With his trial slated to begin in March, Gary Lee Bullock stood in court on Feb. 10 and read a prepared statement, saying he believes he’s not guilty of Freed’s murder because he was “insane at the time,” according to a report in the Times-Standard
Bullock’s change of plea triggers a number of procedural protections. He will likely be evaluated by a court appointed expert in the near future and, if the case proceeds to trial, there will be two phases. The first would be a typical trial, with a jury deciding whether he’s guilty of the offense. If the jury decides he is guilty, the case would proceed to a sanity phase, during which the jury would decide if he was legally insane at the time. If the jury decides he wasn’t, Bullock would serve a prison sentence the same as any other convict. But if the jury decides Bullock was legally insane, he would be committed indefinitely to a state mental institution.
Insanity pleas are incredibly rare, occurring in less than 1 percent of criminal cases, according to a report by CNN. Even in cases where a defendant does enter a not-guilty-by-reason-of-insanity plea, 70 percent withdraw the plea before trial after seeing the results of the court-ordered evaluation. Of insanity cases that do make it to a jury, only about 26 percent result in a finding that the defendant was legally insane at the time of the crime.
The legal definition of insanity differs from state to state. In four states — Montana, Utah, Kansas and Idaho — there’s no such thing as an insanity defense. Nevada tried to do away with its insanity defense in the 1980s but the state supreme court ultimately ruled that not having one was unconstitutional.
In California, to find a defendant not guilty by reason of insanity, a jury must decide the evidence shows the defendant both didn’t understand the “nature and quality of his act” and wasn’t able to distinguish between right and wrong. It’s worth noting, though, that while criminal trials carry the beyond-a-reasonable-doubt threshold, the sanity phase is decided based upon a preponderance of evidence, meaning that to find a defendant insane, a jury would just have to decide that more evidence in the case points to insanity than sanity.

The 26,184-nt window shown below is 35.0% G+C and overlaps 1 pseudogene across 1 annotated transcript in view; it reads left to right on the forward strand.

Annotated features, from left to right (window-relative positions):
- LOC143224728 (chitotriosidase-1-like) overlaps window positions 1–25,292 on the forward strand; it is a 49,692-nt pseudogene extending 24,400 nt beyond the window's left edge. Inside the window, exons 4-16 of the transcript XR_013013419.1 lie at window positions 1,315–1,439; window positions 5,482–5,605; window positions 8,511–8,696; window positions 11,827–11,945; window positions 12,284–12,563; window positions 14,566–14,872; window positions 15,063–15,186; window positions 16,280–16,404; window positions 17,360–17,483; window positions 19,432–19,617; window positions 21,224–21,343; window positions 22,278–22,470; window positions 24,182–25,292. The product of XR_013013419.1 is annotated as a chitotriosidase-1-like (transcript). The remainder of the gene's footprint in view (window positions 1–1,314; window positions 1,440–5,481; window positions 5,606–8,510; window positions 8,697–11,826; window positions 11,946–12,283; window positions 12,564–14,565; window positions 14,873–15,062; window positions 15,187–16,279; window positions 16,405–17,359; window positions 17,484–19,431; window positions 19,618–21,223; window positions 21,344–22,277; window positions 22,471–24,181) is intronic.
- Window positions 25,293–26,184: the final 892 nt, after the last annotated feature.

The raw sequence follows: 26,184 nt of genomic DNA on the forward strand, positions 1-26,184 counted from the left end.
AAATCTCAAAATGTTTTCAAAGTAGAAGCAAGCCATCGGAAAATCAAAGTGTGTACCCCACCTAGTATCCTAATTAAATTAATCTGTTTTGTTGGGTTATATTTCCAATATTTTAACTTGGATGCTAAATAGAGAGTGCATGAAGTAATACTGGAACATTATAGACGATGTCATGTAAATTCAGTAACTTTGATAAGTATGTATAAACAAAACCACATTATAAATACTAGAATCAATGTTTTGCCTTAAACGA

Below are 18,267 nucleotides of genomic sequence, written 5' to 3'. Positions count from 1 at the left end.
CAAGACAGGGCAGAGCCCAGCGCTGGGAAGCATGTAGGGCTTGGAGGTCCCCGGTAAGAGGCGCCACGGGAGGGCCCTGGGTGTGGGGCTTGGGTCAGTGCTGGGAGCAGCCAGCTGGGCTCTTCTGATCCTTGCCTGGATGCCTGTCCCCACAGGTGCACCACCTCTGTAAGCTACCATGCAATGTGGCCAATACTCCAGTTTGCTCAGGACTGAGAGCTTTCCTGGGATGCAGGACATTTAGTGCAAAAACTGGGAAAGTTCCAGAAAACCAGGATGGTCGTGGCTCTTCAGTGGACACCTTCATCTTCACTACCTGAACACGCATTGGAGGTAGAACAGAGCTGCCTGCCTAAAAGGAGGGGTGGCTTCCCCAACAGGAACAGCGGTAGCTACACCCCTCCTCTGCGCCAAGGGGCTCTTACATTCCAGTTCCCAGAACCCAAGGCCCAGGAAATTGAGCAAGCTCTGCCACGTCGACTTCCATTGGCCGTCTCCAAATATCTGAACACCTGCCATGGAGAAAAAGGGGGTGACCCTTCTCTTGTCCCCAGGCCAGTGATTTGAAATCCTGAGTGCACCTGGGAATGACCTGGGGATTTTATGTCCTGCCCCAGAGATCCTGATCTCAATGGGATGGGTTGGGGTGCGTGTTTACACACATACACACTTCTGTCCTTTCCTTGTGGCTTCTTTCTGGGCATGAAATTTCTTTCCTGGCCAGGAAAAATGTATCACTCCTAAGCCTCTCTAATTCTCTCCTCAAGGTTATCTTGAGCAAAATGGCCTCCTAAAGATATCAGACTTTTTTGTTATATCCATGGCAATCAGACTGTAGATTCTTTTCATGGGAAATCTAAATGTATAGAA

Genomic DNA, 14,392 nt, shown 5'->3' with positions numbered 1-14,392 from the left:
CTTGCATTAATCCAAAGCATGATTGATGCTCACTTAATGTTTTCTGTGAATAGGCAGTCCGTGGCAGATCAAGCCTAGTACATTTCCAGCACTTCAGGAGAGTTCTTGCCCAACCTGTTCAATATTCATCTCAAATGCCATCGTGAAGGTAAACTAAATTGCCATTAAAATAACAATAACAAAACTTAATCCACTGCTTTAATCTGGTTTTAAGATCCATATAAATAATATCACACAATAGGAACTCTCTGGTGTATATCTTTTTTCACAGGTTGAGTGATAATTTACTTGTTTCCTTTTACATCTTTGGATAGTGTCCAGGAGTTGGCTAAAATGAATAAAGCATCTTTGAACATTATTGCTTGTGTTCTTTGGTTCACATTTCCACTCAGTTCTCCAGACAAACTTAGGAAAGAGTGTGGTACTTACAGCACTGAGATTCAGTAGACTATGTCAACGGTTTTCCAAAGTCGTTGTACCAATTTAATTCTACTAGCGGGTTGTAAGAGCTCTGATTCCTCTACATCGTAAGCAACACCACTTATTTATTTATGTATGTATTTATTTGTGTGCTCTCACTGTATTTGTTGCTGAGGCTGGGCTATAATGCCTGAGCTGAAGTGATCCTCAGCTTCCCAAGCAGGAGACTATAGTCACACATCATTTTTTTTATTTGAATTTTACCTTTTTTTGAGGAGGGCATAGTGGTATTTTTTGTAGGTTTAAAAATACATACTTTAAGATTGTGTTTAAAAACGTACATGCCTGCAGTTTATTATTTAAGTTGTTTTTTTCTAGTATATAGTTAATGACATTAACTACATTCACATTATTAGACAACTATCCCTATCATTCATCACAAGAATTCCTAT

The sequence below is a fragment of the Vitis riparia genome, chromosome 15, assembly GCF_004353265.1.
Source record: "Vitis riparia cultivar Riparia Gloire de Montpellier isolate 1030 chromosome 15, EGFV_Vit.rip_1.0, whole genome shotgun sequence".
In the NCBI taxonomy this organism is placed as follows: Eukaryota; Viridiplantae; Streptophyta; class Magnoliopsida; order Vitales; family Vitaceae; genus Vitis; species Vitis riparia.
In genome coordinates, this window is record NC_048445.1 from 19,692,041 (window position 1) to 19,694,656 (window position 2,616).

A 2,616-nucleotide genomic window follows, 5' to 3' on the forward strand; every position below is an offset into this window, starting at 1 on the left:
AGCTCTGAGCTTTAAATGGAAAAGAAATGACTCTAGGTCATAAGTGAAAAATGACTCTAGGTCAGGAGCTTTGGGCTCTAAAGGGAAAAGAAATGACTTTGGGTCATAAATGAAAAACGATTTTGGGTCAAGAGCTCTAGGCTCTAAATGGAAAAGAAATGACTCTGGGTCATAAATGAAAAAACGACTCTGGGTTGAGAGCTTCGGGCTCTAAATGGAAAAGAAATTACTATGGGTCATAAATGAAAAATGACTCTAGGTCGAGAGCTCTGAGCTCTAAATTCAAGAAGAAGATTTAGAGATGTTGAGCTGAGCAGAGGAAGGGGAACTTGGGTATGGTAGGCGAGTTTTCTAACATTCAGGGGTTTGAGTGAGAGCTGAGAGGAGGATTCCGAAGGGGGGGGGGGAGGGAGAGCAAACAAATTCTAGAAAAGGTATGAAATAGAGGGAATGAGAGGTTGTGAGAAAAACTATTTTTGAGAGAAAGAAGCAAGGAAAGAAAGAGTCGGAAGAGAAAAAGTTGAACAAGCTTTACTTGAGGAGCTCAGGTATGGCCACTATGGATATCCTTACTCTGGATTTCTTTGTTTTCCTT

California also amended its law in 1994 to specify that a defendant can’t be found insane based solely on the basis of a personality disorder, addiction or abuse of intoxicating substances.
Michael Perrotti is a psychiatrist based in Yorba Linda and has served as both a defense and prosecution expert witness on the subject of sanity. Judging whether someone was legally insane at some past moment in time is a difficult matter, Perrotti said.
To make such a determination, Perrotti said he tries to gather as much data as possible. First and foremost, there’s an “objective test” administered to the defendant, in which he or she is asked to answer a series of questions, some of which are designed to weed out folks faking an insane state. But, ultimately this test relies on self-reporting, Perrotti said, so it can’t be relied upon as the sole source of a diagnosis. So Perrotti also reviews evidence in the case, the defendant’s mental health, medical and neurological histories. Additionally, he said he likes to review the case file, paying special attention to whether the defendant did anything that displays a conscious awareness of guilt, things like destroying evidence or otherwise trying to cover up the crime. Any statements of witnesses and officers who interacted with or observed the defendant around the time of the alleged crime can also be very telling. And, when possible, Perrotti likes to talk to jail staff and others who have observed the defendant’s behavior over time in the aftermath of the alleged offense, especially in cases where the defendant was under the influence of a substance at the time of the crime.
And, ultimately, Perrotti said, there’s no gray area and he renders an opinion that someone was either legally sane or not. “The bottom line is you have to have multiple sources of data and then ask, ‘Does the data support their knowledge of right or wrong?’”
In the case of Bullock — who hours after his release from jail is alleged
to have broken into Freed’s rectory, tortured and killed the priest before taking his car and returning to Southern Humboldt — it seems a psychiatrist would have a lot of “data” to work with to form an opinion. Bullock had a host of contacts with law enforcement and neighbors before his arrest on Dec. 31, 2013 on suspicion of public intoxication. Then, Bullock was evaluated at a local hospital before being booked into the jail due to erratic behavior. After his release in the early morning hours of Jan. 1, 2014, Bullock reportedly was contacted by a St. Bernard's security guard and a Eureka police officer before allegedly trying to break into the rectory. And, portions of the break in were reportedly captured on surveillance cameras.
Then, there’s documentation of Bullock’s behavior after allegedly murdering Freed. According to court documents, police believe he wrapped Freed’s body in blankets, doused it with liquor and tried to light it on fire. Then, according to the documents, Bullock placed a lit cigar on the stove and turned on all the burners, flooding the rectory with gas, before leaving in what police described as an “attempt to destroy the building by blast and fire.”
Bullock, 45, is due in court tomorrow for a trial confirmation hearing. His jury trial is currently slated to begin March 2.
The man accused of torturing and murdering St. Bernard’s Pastor Eric Freed on New Year's Day 2014 has pleaded not guilty by reason of insanity but statistics indicate that will likely have little impact on his ultimate fate.